“To bless the holy Spring, which makes a garden a paradise, all I need is a soup bowl, a soup bowl of our own risi e bisi. There in hundreds of tiny little globes, I savour a tender green jewel of the earth scattered in a white sea of tender smiles”  Domenico Varagnolo (Italian Poet 1882-1947)

Although shipped to southern Italy by the Aragonese in the 15thc, rice became well suited to the micro-climates of northern Italy, and just as pasta had become the staple carbohydrate of the south, risotto was to become the main food of the north. So in late spring, when tender young  peas begin to appear amidst the water-bound grocers of Venice, Risi e Bisi (Rice with Peas) is one of the first companion dishes to herald the new season in the Veneto region.

The dish, when carefully cooked, should be a cross between a soup and a pudding and exhibit a ‘wave’ (all’onda) as you caress the steeping rice with your Girariso (a wooden spoon with a hole in the middle, not unlike an early Barbara Hepworth).

Maintaining a delicate viscosity throughout should be the aim. Try and avoid ending up with something that requires a knife rather than an ethereal pass of a spoon to disturb the surface. I point out the obvious here as during the early establishment of many Italian restaurants in the UK, cooks seem to have followed the post-war British home-cooking habits of rigorous boiling and relentless thickening. Standing your fork up in a risotto, is not the look we seek. Coincidently, this was also an era which, in order to apparently lighten the burden of the traditional housewife, dehydration proved to be the siren call of the food industry. Mashed potato, custard, high-vis-coloured desserts and (most popular of all) gravy granules, appeared as culinary moon-dust, and when introduced to liquids, first swelled alarmingly then set to an almost impenetrable state. With a fine disregard for convention, similar thickeners were often cited in early Risotto recipes.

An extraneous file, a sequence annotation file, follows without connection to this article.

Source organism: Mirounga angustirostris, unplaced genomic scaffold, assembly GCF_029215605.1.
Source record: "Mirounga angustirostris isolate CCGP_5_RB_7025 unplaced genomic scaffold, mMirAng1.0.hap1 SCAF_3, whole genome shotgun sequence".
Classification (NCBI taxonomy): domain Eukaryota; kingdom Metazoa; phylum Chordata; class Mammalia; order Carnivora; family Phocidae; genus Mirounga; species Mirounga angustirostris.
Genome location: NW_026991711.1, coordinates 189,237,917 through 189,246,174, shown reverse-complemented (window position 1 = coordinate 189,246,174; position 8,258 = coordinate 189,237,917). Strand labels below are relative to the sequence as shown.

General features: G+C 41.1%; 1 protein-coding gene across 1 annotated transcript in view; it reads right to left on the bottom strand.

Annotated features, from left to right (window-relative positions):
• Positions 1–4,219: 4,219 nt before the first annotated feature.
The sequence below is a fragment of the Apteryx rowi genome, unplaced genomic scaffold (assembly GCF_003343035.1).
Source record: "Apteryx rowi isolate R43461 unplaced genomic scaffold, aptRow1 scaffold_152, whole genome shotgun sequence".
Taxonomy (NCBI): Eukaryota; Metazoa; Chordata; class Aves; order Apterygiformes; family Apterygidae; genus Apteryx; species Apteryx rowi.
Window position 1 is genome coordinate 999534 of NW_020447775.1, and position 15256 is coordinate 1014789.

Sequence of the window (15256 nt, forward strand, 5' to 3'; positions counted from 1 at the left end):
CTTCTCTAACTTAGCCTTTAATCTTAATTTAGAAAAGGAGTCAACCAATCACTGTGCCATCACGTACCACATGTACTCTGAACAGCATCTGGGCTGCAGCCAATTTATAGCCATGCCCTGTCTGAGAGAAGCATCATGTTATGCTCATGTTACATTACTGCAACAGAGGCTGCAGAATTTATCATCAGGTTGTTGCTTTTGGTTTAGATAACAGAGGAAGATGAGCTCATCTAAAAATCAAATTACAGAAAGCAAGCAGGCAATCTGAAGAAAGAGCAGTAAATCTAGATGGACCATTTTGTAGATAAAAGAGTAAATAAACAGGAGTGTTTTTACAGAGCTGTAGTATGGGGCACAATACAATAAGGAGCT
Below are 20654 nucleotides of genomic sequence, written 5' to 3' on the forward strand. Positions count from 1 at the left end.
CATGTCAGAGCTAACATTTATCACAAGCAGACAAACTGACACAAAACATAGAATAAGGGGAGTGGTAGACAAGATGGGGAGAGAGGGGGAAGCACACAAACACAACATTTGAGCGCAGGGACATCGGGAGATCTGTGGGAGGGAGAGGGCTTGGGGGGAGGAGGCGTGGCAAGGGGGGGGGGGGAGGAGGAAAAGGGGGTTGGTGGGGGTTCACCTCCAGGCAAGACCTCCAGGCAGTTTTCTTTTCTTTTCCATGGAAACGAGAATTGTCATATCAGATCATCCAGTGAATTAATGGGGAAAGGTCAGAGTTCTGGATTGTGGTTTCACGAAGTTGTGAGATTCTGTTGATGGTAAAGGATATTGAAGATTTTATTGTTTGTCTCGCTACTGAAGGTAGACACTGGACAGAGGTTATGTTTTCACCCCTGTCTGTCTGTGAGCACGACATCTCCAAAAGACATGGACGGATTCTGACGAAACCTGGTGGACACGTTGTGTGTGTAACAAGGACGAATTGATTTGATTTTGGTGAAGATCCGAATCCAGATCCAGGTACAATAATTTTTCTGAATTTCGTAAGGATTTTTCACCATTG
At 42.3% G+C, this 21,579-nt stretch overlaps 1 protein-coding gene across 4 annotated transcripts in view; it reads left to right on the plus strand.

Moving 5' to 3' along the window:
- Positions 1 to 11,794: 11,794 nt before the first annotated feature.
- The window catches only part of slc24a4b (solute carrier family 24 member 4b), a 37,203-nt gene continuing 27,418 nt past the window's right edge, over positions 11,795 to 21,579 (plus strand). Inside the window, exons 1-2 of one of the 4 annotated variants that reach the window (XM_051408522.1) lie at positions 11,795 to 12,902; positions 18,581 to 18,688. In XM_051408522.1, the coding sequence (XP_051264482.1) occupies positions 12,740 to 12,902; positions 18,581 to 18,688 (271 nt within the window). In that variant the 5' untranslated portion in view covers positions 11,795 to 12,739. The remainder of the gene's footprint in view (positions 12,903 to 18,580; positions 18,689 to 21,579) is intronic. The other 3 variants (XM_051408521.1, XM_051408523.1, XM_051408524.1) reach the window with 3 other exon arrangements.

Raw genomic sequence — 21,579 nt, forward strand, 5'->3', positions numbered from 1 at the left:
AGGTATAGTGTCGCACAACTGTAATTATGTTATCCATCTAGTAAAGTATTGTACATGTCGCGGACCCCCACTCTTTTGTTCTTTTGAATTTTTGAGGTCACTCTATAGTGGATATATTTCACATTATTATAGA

I later remembered a radio series of the time – BBC’s Hancock’s Half Hour – which summed up the concept in the episode entitled ‘Sunday Afternoon at Home’. There’s a line where Tony Hancock refers to Hattie Jacques’ cooking of her customary Sunday roast,  ”…and I thought my mother was a bad cook, but at least her gravy used to move about. Yours just sort of lies there and sets”.

Alarm bells from a not too distant past still summon at this observation, albeit the rest of the sixty year old episode is still a hoot. So it was that by inference; many mistakenly felt that ‘set’ indicated cooked, ‘fluid’ apparently suggested unfinished.

Immobile and stiffened is not the consistency this rice dish, or those sweet young peas, require.

This culinary Venetian love affair, like its canals, should remain forever fluid.

“…a white sea of tender smiles”

Risi e Bisi from Claudia Roden’s The Food of Italy (2014)

300g fresh peas

1.5 litres of chicken stock, or stock made by boiling the pea pods

1 tbsp olive oil

40g unsalted butter

2 slices pancetta or unsmoked bacon, chopped

1 small onion, chopped

250g risotto rice (I use carnaroli rice)

Salt and freshly ground pepper

1 tsp sugar

2 tbsp finel chopped parsley

4 tbsp grated parmesan

Shell the peas and bring the stock to the boil.

Heat the oil and half the butter in a large pan and sweat the pancetta or bacon with the onion over low heat until the onion is soft ad translucent

Add the fresh peas and the sugar and stir fora minute or so

Pour in the boiling stock, bring back to the boil and add the rice

Add salt and pepper and simmer gently, stirring occasionally, until the rice is al dente

Stir in the rest of the butter, the parsley and cheese, and serve in soup plates (I have found this final aspect key to a perfect risotto. Known as the mantecare, rigorous stirring of the butter and cheese provide a gloriously homogeneous mass of stock, rice, butter and cheese, whilst allowing the rice to release its ‘bonding’ starches)

Wine thoughts

In nearby Friuli, the French varietal Sauvignon Blanc has been welcomed with open arms, and has become one of Italy’s most notable white wines. Unlike the somewhat racy styles of the Loire valley, Italy’s Sauvignons, in the DOC’s of Collio, Collio Orientali and Alto Adige, offer stylish whites with delightfully floral aromas cut by a soft refreshing acidity and vibrant citrus notes.